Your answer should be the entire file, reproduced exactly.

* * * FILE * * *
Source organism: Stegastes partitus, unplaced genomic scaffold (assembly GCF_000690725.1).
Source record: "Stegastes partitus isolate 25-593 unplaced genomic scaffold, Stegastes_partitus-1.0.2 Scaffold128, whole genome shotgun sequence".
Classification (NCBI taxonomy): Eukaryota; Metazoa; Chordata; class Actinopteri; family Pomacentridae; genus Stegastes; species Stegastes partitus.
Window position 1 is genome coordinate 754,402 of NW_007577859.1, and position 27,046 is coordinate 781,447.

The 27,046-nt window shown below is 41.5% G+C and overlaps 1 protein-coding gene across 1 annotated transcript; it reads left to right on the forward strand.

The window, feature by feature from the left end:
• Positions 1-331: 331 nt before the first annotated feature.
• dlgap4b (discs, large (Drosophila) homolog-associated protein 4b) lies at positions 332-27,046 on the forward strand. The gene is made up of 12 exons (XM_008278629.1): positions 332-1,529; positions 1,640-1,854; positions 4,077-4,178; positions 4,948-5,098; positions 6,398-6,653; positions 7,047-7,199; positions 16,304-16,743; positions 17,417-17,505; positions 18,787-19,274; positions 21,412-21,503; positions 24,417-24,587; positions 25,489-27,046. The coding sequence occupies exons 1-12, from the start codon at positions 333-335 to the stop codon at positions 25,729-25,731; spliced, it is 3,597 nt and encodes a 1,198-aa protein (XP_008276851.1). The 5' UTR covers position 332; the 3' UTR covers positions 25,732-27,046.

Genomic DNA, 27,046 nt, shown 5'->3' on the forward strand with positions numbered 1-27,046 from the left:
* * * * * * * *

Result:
Source organism: Stegastes partitus, unplaced genomic scaffold (assembly GCF_000690725.1).
Source record: "Stegastes partitus isolate 25-593 unplaced genomic scaffold, Stegastes_partitus-1.0.2 Scaffold128, whole genome shotgun sequence".
Classification (NCBI taxonomy): Eukaryota; Metazoa; Chordata; class Actinopteri; family Pomacentridae; genus Stegastes; species Stegastes partitus.
Window position 1 is genome coordinate 754,402 of NW_007577859.1, and position 27,046 is coordinate 781,447.

The 27,046-nt window shown below is 41.5% G+C and overlaps 1 protein-coding gene across 1 annotated transcript; it reads left to right on the forward strand.

The window, feature by feature from the left end:
• Positions 1-331: 331 nt before the first annotated feature.
• dlgap4b (discs, large (Drosophila) homolog-associated protein 4b) lies at positions 332-27,046 on the forward strand. The gene is made up of 12 exons (XM_008278629.1): positions 332-1,529; positions 1,640-1,854; positions 4,077-4,178; positions 4,948-5,098; positions 6,398-6,653; positions 7,047-7,199; positions 16,304-16,743; positions 17,417-17,505; positions 18,787-19,274; positions 21,412-21,503; positions 24,417-24,587; positions 25,489-27,046. The coding sequence occupies exons 1-12, from the start codon at positions 333-335 to the stop codon at positions 25,729-25,731; spliced, it is 3,597 nt and encodes a 1,198-aa protein (XP_008276851.1). The 5' UTR covers position 332; the 3' UTR covers positions 25,732-27,046.

Genomic DNA, 27,046 nt, shown 5'->3' on the forward strand with positions numbered 1-27,046 from the left: